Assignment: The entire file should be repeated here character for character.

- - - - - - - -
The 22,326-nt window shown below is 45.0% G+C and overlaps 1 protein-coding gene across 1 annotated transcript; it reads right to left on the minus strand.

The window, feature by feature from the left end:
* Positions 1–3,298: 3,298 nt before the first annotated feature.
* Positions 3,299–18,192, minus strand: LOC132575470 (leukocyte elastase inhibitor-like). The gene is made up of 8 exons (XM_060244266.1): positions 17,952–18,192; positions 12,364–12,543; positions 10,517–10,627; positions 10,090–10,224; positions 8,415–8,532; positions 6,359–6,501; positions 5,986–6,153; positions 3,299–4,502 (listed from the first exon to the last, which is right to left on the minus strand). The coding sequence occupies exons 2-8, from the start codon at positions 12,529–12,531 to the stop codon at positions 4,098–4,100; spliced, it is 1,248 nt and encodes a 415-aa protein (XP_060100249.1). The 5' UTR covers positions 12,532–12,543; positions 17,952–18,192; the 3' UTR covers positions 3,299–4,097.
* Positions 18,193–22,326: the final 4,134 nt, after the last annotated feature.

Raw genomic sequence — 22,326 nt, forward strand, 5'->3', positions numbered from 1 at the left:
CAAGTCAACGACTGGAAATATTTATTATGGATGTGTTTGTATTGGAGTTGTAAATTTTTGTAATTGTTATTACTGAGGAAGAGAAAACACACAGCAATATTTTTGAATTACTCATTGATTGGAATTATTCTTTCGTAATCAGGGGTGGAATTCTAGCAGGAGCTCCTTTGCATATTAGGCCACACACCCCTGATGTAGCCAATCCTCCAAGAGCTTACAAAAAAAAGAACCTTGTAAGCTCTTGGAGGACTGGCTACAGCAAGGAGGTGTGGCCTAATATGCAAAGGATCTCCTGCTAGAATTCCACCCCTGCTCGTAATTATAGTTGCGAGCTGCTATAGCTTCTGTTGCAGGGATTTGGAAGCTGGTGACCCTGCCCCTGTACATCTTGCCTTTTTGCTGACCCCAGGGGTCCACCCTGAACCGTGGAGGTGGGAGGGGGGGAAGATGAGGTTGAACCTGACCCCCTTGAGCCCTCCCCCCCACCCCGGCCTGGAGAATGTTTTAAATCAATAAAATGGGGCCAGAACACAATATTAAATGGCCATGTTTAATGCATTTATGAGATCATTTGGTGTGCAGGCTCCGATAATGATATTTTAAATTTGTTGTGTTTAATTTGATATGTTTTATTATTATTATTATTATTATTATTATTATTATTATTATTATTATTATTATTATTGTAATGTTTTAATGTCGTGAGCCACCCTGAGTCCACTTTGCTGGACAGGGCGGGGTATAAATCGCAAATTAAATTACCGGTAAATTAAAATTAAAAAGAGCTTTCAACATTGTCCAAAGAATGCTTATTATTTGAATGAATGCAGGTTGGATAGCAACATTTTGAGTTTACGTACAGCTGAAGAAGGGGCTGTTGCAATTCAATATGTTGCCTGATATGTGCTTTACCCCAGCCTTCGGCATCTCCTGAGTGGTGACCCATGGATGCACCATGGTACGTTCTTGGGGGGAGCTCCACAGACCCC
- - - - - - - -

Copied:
The 22,326-nt window shown below is 45.0% G+C and overlaps 1 protein-coding gene across 1 annotated transcript; it reads right to left on the minus strand.

The window, feature by feature from the left end:
* Positions 1–3,298: 3,298 nt before the first annotated feature.
* Positions 3,299–18,192, minus strand: LOC132575470 (leukocyte elastase inhibitor-like). The gene is made up of 8 exons (XM_060244266.1): positions 17,952–18,192; positions 12,364–12,543; positions 10,517–10,627; positions 10,090–10,224; positions 8,415–8,532; positions 6,359–6,501; positions 5,986–6,153; positions 3,299–4,502 (listed from the first exon to the last, which is right to left on the minus strand). The coding sequence occupies exons 2-8, from the start codon at positions 12,529–12,531 to the stop codon at positions 4,098–4,100; spliced, it is 1,248 nt and encodes a 415-aa protein (XP_060100249.1). The 5' UTR covers positions 12,532–12,543; positions 17,952–18,192; the 3' UTR covers positions 3,299–4,097.
* Positions 18,193–22,326: the final 4,134 nt, after the last annotated feature.

Raw genomic sequence — 22,326 nt, forward strand, 5'->3', positions numbered from 1 at the left:
CAAGTCAACGACTGGAAATATTTATTATGGATGTGTTTGTATTGGAGTTGTAAATTTTTGTAATTGTTATTACTGAGGAAGAGAAAACACACAGCAATATTTTTGAATTACTCATTGATTGGAATTATTCTTTCGTAATCAGGGGTGGAATTCTAGCAGGAGCTCCTTTGCATATTAGGCCACACACCCCTGATGTAGCCAATCCTCCAAGAGCTTACAAAAAAAAGAACCTTGTAAGCTCTTGGAGGACTGGCTACAGCAAGGAGGTGTGGCCTAATATGCAAAGGATCTCCTGCTAGAATTCCACCCCTGCTCGTAATTATAGTTGCGAGCTGCTATAGCTTCTGTTGCAGGGATTTGGAAGCTGGTGACCCTGCCCCTGTACATCTTGCCTTTTTGCTGACCCCAGGGGTCCACCCTGAACCGTGGAGGTGGGAGGGGGGGAAGATGAGGTTGAACCTGACCCCCTTGAGCCCTCCCCCCCACCCCGGCCTGGAGAATGTTTTAAATCAATAAAATGGGGCCAGAACACAATATTAAATGGCCATGTTTAATGCATTTATGAGATCATTTGGTGTGCAGGCTCCGATAATGATATTTTAAATTTGTTGTGTTTAATTTGATATGTTTTATTATTATTATTATTATTATTATTATTATTATTATTATTATTATTATTATTATTGTAATGTTTTAATGTCGTGAGCCACCCTGAGTCCACTTTGCTGGACAGGGCGGGGTATAAATCGCAAATTAAATTACCGGTAAATTAAAATTAAAAAGAGCTTTCAACATTGTCCAAAGAATGCTTATTATTTGAATGAATGCAGGTTGGATAGCAACATTTTGAGTTTACGTACAGCTGAAGAAGGGGCTGTTGCAATTCAATATGTTGCCTGATATGTGCTTTACCCCAGCCTTCGGCATCTCCTGAGTGGTGACCCATGGATGCACCATGGTACGTTCTTGGGGGGAGCTCCACAGACCCC